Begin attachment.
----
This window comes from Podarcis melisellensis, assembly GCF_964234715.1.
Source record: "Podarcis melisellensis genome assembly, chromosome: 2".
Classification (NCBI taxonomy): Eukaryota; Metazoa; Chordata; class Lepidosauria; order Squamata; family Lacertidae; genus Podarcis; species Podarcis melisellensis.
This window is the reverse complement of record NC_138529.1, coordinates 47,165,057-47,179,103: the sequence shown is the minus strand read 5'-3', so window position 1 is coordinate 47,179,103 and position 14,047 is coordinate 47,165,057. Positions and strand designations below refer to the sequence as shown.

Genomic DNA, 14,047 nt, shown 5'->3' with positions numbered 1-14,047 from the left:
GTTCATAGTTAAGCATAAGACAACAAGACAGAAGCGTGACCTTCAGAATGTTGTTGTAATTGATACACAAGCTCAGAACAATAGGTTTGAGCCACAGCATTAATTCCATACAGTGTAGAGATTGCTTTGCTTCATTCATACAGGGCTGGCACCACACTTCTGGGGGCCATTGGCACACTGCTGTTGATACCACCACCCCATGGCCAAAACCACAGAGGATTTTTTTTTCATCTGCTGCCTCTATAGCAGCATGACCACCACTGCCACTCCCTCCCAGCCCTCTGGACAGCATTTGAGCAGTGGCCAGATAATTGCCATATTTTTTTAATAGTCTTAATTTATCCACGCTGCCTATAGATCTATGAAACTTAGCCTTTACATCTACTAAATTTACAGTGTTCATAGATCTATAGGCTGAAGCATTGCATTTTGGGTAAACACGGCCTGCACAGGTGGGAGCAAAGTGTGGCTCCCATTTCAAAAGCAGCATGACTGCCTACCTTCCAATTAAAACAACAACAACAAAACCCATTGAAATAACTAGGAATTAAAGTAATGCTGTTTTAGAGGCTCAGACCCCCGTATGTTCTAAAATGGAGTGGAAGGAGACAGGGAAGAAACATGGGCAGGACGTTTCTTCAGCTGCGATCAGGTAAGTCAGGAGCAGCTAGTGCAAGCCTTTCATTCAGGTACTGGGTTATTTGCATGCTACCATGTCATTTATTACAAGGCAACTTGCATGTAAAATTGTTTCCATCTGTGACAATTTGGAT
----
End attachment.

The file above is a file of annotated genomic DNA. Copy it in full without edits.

This window comes from Podarcis melisellensis, assembly GCF_964234715.1.
Source record: "Podarcis melisellensis genome assembly, chromosome: 2".
Classification (NCBI taxonomy): Eukaryota; Metazoa; Chordata; class Lepidosauria; order Squamata; family Lacertidae; genus Podarcis; species Podarcis melisellensis.
This window is the reverse complement of record NC_138529.1, coordinates 47,165,057-47,179,103: the sequence shown is the minus strand read 5'-3', so window position 1 is coordinate 47,179,103 and position 14,047 is coordinate 47,165,057. Positions and strand designations below refer to the sequence as shown.

Genomic DNA, 14,047 nt, shown 5'->3' with positions numbered 1-14,047 from the left:
GTTCATAGTTAAGCATAAGACAACAAGACAGAAGCGTGACCTTCAGAATGTTGTTGTAATTGATACACAAGCTCAGAACAATAGGTTTGAGCCACAGCATTAATTCCATACAGTGTAGAGATTGCTTTGCTTCATTCATACAGGGCTGGCACCACACTTCTGGGGGCCATTGGCACACTGCTGTTGATACCACCACCCCATGGCCAAAACCACAGAGGATTTTTTTTTCATCTGCTGCCTCTATAGCAGCATGACCACCACTGCCACTCCCTCCCAGCCCTCTGGACAGCATTTGAGCAGTGGCCAGATAATTGCCATATTTTTTTAATAGTCTTAATTTATCCACGCTGCCTATAGATCTATGAAACTTAGCCTTTACATCTACTAAATTTACAGTGTTCATAGATCTATAGGCTGAAGCATTGCATTTTGGGTAAACACGGCCTGCACAGGTGGGAGCAAAGTGTGGCTCCCATTTCAAAAGCAGCATGACTGCCTACCTTCCAATTAAAACAACAACAACAAAACCCATTGAAATAACTAGGAATTAAAGTAATGCTGTTTTAGAGGCTCAGACCCCCGTATGTTCTAAAATGGAGTGGAAGGAGACAGGGAAGAAACATGGGCAGGACGTTTCTTCAGCTGCGATCAGGTAAGTCAGGAGCAGCTAGTGCAAGCCTTTCATTCAGGTACTGGGTTATTTGCATGCTACCATGTCATTTATTACAAGGCAACTTGCATGTAAAATTGTTTCCATCTGTGACAATTTGGAT